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There seem to be no two opinions with the recent finding of UNESCO that Hundreds of languages and dialects around the world are threatened to disappear because of enforced illiteracy and migration. Finding reveals that almost half of the globe’s 6,700 languages and dialects are disappearing because people have stopped using them. In other words, parents and elders of these languages may no longer pass on these languages to their children and in the process, the languages might wither away leaving no signs of its existence for future generations.Reasons for this upheaval in languages are manifold. As already mentioned educational disadvantage including migration, and other manifestations eventually lead to the possibility of a culture and its language being weakened almost to the point of disappearance and obscurity.

As a matter of fact, language and culture are closely related and dependent on each other. Language is formed by culture, while culture is influenced and impacted by language. Culture and language shape, one’s identity and personality. Each human being is born the same way and experiences the same phases of life. The difference, however, is the environment in which one grows up and the language to which he/she gets accustomed to. This creates identities of a certain culture and language, differentiating one person from the other. The social, cultural, and natural environment of speakers influences the structures and development of the languages they speak.

People who migrated from Kashmir in the Nineties and are of my age, can understand Kashmiri and even talk and converse in this language. I for one, can even read and write in this language. Unfortunately, my children cannot because they were born and brought up in an entirely different lingo-cultural environment. Though they might very scarcely understand the meaning of some Kashmir words.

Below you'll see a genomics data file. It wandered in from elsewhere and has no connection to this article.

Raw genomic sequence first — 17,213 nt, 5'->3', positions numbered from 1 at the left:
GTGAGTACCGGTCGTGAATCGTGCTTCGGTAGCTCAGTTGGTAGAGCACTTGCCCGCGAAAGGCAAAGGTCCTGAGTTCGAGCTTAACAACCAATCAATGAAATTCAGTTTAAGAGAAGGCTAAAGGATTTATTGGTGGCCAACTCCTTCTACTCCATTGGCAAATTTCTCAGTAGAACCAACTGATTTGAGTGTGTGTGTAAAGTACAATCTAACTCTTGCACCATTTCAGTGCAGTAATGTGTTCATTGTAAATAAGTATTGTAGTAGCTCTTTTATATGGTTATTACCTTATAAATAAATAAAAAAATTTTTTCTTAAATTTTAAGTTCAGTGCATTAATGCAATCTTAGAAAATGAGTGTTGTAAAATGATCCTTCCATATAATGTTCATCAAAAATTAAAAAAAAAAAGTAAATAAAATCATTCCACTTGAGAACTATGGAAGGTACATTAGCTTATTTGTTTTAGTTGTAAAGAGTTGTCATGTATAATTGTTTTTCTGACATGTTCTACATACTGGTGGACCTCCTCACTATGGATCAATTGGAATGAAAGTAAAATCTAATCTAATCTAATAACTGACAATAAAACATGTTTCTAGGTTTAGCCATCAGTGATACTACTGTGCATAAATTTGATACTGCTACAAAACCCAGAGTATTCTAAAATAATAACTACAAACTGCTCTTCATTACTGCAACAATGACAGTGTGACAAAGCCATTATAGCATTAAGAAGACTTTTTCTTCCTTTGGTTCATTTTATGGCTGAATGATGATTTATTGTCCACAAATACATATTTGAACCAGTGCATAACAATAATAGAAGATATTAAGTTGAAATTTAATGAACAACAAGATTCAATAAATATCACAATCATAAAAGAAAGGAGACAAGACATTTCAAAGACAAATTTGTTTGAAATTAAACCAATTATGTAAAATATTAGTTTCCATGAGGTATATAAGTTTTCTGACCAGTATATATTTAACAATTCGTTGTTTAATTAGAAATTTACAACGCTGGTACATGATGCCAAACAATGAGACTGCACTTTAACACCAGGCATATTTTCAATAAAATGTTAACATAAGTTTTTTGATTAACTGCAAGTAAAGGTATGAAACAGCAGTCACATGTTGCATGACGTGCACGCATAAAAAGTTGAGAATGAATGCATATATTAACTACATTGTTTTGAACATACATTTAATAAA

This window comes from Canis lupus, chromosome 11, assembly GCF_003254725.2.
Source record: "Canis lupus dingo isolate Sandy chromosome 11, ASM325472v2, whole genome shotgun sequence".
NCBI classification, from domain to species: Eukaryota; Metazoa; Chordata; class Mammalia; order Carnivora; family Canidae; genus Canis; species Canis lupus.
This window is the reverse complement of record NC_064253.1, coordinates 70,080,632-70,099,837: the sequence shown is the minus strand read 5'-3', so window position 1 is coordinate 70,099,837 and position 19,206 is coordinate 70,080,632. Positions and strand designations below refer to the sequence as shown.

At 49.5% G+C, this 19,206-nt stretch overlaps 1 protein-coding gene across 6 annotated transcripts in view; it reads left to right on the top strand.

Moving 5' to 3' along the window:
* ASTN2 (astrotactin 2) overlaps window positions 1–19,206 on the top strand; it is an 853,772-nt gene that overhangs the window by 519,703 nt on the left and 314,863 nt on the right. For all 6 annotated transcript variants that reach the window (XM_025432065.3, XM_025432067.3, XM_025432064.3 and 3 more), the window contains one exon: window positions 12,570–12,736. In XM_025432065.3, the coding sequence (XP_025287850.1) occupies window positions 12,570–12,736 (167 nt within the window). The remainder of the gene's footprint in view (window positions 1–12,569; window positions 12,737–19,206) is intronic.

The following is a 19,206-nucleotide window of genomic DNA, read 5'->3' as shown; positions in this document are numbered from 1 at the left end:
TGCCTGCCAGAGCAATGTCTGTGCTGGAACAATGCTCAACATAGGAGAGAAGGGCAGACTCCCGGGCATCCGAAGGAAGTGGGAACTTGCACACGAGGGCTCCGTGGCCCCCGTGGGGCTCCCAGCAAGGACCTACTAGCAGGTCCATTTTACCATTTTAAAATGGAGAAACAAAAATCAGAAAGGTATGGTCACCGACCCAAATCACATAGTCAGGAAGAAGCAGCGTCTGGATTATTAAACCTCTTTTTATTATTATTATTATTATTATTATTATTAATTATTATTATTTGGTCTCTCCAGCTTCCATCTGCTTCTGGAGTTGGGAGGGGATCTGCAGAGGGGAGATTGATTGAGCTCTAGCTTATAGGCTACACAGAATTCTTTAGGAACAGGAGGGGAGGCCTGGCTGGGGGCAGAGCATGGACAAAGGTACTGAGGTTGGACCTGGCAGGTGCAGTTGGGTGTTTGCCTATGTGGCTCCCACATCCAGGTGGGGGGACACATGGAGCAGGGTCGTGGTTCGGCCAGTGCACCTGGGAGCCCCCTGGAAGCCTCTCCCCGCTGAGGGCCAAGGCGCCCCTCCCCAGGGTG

Culture has rightly been defined as the adaptation of ways of living built up by a group of human beings over the years and transmitted from one generation to another. Needless to mention that the social, cultural, and natural environment of local speakers influence the structures and development of the language of those speakers who by compulsion or due to some other reasons have shifted to some other lingual regions. The displacement, in addition to creating certain vital cultural glitches and obscurities, adversely affects the language that the ‘diaspora’ originally possessed.

As a matter of fact, a language thrives on the bulk of its native speakers and promising environment one has around. I spent most of my time in Hindi-speaking state like Rajasthan. Children, too, were born and brought up there only. My two daughters grew up speaking fluent Hindi amidst the Hindi oriented/dominated atmosphere around them. The younger one, who is now in the Maldives, always stood first in the Hindi debate-competitions during her college days.

I have experienced that whenever I went to Jammu/Kashmir to meet my people/ relatives etc. I would start speaking Kashmiri so fluently, while as when I was in South, I would start speaking English confidently and when I was back again to Rajasthan, I reverted to Hindi.

Its, perhaps, the environment and cultural situation that prompts, enriches, influences and stimulates one’s attitude and proficiency towards the language he chooses to speak in and the language-expanse he opts to live in.

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